Composer and performer Murray Grand died March 7 of emphysema in Santa Monica, Calif. He was 87.
A veteran songwriter and composer/lyricist of the musical theater, as well as a performer in films and Manhattan nightclubs, Grand is best known for his song “Guess Who I Saw Today,” introduced by June Carroll in the classic Broadway musical revue “New Faces of 1952.”
The song was later recorded by Edie Gorme, Nancy Wilson, Carmen MacRae and Sarah Vaughan. He also wrote songs for the 1956, 1962 and 1968 editions of the “New Faces” revues. Other Grand songs that reached popularity included “Come By Sunday,” recorded by Jeri Southern; “Thursday’s Child,” recorded by Eartha Kitt and “Not A Moment Too Soon,” recorded by Mabel Mercer and Peggy Lee.
A native of Philadelphia, Grand started his career at the age of 15 as a pianist, then served in the U.S. Army Infantry during WWII, where he accompanied performers including Betty Grable, Gypsy Rose Lee, Beatrice Lillie and Alberta Hunter during USO military tours. Following the Army, he studied composition and piano at the Julliard School of Music and became the pianist at New York’s Fireside Inn.
His theater credits include “Triple Galo” in Paris and “The Dancing Heiress” in London. He wrote for Off-Broadway’s “Chic” in 1959 and 1969’s “Caesar’s Palace Revue” in Las Vegas. He collaborated with Patrick Dennis for the shows “Good Good Friends” and “First Lady” wrote the music for “Fountain of Youth,” based on the book by Ketti Frings.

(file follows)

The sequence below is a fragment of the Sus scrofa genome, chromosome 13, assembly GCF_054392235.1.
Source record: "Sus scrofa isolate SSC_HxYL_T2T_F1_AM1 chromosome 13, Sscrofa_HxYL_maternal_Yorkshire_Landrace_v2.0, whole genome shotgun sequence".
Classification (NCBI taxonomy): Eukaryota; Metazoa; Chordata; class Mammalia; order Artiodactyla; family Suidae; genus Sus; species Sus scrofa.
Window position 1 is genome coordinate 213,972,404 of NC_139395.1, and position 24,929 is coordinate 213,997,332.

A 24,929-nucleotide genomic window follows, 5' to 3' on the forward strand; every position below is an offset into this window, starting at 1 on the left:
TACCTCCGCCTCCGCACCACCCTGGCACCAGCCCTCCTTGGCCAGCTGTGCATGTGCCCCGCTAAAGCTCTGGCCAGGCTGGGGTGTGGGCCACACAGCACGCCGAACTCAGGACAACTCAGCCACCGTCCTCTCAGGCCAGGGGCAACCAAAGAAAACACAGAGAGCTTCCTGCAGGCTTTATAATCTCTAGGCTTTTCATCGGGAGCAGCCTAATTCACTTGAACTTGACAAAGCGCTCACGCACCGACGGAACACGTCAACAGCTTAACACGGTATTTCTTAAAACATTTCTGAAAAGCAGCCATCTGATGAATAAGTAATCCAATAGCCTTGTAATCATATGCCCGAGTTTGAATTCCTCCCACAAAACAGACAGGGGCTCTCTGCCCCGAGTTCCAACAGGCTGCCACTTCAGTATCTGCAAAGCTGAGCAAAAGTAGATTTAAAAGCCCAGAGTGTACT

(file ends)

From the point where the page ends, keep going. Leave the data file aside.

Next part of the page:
As a performer, Grand appeared in films including “Jamboree,” “Diamond Stud,” “The Tempest” and “Moscow On the Hudson,” and was as a mainstay of such New York clubs as Upstairs at the Downstairs, Bon Soir The Village Green and, in recent years, Burt and Jack’s in Fort Lauderdale.
Grand’s last work was composing for the Joan Collins/Linda Evans revival tour of James Kirkwood’s “Legends.”
He was completing an autobiography, “Guess Who I Saw Today” at the time of his death.
Donations may be made to The Songwriters Guild of America, 6430 Sunset Blvd., #705, Hollywood, CA 90028, and The Actors’ Fund of America, 729 Seventh Avenue, l0th Fl., New York, NY 10019.